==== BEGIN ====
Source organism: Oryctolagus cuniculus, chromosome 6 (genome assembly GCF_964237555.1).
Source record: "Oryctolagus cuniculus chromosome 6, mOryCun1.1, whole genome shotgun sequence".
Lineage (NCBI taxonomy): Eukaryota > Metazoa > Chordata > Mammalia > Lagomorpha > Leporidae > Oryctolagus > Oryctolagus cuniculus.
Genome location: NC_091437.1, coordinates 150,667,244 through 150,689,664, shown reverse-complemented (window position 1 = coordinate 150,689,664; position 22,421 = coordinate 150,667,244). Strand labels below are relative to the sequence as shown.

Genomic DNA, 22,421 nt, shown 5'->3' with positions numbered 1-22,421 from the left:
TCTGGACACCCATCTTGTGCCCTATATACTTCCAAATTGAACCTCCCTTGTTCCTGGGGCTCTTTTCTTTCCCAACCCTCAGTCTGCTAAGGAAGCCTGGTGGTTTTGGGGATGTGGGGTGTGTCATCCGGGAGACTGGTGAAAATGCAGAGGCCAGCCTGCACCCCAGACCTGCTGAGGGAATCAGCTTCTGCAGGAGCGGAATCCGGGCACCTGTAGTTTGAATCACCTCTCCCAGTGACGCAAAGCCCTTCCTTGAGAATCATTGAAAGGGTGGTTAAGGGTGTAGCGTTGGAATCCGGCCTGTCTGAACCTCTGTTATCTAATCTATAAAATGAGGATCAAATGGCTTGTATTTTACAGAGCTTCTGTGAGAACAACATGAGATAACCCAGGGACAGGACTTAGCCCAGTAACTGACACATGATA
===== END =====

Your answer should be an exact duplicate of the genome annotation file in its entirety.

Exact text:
Source organism: Oryctolagus cuniculus, chromosome 6 (genome assembly GCF_964237555.1).
Source record: "Oryctolagus cuniculus chromosome 6, mOryCun1.1, whole genome shotgun sequence".
Lineage (NCBI taxonomy): Eukaryota > Metazoa > Chordata > Mammalia > Lagomorpha > Leporidae > Oryctolagus > Oryctolagus cuniculus.
Genome location: NC_091437.1, coordinates 150,667,244 through 150,689,664, shown reverse-complemented (window position 1 = coordinate 150,689,664; position 22,421 = coordinate 150,667,244). Strand labels below are relative to the sequence as shown.

Genomic DNA, 22,421 nt, shown 5'->3' with positions numbered 1-22,421 from the left:
TCTGGACACCCATCTTGTGCCCTATATACTTCCAAATTGAACCTCCCTTGTTCCTGGGGCTCTTTTCTTTCCCAACCCTCAGTCTGCTAAGGAAGCCTGGTGGTTTTGGGGATGTGGGGTGTGTCATCCGGGAGACTGGTGAAAATGCAGAGGCCAGCCTGCACCCCAGACCTGCTGAGGGAATCAGCTTCTGCAGGAGCGGAATCCGGGCACCTGTAGTTTGAATCACCTCTCCCAGTGACGCAAAGCCCTTCCTTGAGAATCATTGAAAGGGTGGTTAAGGGTGTAGCGTTGGAATCCGGCCTGTCTGAACCTCTGTTATCTAATCTATAAAATGAGGATCAAATGGCTTGTATTTTACAGAGCTTCTGTGAGAACAACATGAGATAACCCAGGGACAGGACTTAGCCCAGTAACTGACACATGATA